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Jimmy Keith Self v. Commonwealth of Kentucky

March 11, 1977

JIMMY KEITH SELF, APPELLANT,
v.
COMMONWEALTH OF KENTUCKY, APPELLEE.



Stephenson

STEPHENSON, Justice.

Jimmy Keith Self was convicted of the capital offense of murder during the course of robbery in the first degree. KRS 507.020(2)(b). The jury in accordance with the statute fixed his punishment at death.

In addition, Self was tried and convicted on four counts of first-degree robbery, KRS 515.020(1)(b), and given 20 years' imprisonment; first degree assault, KRS 508.010(1)(b), and given 20 years' imprisonment; and criminal attempt, KRS 506.010, and given 20 years' imprisonment. Self was not sentenced on these convictions.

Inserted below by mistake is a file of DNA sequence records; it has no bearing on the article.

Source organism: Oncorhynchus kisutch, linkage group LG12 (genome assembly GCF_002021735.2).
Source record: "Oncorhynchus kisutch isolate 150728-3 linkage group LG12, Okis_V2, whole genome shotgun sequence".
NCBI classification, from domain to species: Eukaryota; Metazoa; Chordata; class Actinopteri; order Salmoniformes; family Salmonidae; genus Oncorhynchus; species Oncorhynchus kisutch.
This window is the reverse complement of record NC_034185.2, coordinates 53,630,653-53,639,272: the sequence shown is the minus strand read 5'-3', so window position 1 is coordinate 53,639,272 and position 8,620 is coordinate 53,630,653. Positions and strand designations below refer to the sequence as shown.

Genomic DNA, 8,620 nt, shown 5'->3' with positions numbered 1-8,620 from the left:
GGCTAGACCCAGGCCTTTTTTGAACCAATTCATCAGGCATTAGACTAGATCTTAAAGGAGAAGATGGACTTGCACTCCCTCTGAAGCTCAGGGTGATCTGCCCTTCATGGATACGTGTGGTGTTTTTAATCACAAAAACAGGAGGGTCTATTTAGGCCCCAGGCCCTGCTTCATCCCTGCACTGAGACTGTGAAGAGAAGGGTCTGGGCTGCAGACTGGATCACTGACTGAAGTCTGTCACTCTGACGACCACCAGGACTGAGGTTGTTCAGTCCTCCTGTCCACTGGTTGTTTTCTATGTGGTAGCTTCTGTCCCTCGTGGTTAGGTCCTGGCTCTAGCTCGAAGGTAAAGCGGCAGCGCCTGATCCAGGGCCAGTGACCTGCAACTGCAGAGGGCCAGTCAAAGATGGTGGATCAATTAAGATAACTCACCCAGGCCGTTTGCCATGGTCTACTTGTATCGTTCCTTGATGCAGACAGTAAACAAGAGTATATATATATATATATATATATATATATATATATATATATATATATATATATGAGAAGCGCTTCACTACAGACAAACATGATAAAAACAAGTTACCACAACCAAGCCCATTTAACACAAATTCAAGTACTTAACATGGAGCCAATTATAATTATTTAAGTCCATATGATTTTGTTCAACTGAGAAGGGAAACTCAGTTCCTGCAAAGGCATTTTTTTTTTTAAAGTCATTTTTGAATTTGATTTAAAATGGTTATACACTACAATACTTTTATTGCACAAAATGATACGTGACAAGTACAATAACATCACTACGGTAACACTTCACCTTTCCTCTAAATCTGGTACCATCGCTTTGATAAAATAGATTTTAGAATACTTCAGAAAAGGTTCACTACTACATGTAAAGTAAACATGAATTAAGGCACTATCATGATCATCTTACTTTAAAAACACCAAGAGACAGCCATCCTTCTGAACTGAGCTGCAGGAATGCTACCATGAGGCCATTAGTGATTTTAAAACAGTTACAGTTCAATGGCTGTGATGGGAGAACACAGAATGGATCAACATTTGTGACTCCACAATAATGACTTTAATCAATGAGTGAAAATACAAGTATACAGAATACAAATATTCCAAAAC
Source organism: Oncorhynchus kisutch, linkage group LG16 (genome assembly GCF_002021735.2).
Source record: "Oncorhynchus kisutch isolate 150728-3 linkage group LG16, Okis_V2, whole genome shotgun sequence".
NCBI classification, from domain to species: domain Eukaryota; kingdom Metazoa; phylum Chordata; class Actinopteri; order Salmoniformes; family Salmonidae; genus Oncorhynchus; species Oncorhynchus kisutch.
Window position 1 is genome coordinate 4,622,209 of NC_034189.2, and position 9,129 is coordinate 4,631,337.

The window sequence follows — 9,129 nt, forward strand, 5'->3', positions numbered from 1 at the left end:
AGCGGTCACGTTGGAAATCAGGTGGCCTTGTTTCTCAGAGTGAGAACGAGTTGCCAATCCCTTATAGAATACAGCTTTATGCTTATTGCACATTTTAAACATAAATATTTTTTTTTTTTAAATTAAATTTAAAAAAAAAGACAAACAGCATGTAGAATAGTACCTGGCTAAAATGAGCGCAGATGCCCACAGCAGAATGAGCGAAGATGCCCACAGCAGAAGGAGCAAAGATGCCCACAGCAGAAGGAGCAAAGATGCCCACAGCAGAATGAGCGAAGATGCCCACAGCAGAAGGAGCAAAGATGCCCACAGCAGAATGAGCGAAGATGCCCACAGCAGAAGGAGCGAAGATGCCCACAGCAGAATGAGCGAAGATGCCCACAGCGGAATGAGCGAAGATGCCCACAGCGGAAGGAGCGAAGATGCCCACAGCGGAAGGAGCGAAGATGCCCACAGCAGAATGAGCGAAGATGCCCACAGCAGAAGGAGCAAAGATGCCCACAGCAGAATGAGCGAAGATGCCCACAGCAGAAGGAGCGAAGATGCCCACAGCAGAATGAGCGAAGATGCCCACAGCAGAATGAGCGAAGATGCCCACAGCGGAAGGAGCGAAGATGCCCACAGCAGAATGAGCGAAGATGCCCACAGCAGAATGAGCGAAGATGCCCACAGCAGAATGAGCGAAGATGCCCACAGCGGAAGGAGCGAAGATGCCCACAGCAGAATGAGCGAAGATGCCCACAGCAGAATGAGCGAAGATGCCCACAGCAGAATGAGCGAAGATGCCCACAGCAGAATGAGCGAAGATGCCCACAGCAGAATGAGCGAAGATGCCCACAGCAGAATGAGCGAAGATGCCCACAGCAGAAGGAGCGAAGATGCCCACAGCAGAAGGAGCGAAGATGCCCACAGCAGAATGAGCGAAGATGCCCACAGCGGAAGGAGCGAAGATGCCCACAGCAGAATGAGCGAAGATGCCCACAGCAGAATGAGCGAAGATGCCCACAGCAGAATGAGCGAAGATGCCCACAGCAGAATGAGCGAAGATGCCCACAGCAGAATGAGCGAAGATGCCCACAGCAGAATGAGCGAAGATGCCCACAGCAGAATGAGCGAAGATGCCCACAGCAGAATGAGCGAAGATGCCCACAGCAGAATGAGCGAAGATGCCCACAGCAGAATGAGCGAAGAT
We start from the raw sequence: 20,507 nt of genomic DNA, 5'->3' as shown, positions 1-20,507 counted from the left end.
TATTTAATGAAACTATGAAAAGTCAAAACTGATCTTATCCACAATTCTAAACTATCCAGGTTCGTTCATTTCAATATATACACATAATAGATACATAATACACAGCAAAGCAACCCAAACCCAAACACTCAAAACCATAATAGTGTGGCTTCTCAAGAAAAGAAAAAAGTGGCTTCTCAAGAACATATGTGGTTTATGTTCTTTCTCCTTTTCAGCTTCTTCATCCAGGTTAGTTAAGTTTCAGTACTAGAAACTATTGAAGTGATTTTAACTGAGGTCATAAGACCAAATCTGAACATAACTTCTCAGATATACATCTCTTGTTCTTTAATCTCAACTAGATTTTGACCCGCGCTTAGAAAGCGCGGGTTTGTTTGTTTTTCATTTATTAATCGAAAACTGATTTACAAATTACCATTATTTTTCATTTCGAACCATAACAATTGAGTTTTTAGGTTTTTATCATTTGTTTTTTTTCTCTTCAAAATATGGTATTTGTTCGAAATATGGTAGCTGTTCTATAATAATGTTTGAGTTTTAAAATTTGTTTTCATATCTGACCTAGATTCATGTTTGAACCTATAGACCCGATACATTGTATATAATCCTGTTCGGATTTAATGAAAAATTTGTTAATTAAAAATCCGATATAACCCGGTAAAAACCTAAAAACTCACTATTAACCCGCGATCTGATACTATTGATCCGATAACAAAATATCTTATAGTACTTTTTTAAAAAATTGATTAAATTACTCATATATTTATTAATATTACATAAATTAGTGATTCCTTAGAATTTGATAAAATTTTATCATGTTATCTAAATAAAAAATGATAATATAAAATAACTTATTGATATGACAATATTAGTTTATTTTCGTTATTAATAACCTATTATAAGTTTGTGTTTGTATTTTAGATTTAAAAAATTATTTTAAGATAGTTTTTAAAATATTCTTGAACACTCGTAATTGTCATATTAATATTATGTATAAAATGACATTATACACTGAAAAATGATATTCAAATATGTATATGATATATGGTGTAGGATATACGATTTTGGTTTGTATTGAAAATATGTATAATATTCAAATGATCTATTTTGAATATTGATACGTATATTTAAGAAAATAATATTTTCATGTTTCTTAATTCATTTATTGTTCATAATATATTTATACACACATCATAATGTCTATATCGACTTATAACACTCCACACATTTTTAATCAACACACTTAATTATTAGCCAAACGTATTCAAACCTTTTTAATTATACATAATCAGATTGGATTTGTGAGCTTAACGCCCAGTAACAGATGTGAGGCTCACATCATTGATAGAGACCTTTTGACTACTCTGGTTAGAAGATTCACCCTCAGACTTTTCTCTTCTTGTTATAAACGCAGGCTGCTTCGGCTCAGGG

Self asserts the unconstitutionality of the 1974 statute providing for a mandatory death penalty.

This assertion has been answered and disposed of in Boyd v. Commonwealth, Ky., 550 S.W.2d 507, decided this day.

We have determined the 1974 mandatory death penalty statute to be unconstitutional in Boyd by virtue of the decisions of the Supreme Court of the United States cited therein. We hold that the punishment to be imposed on Self for the conviction of murder is the maximum constitutionally permissible under the 1974 Penal Code, life imprisonment. This disposition answers ...


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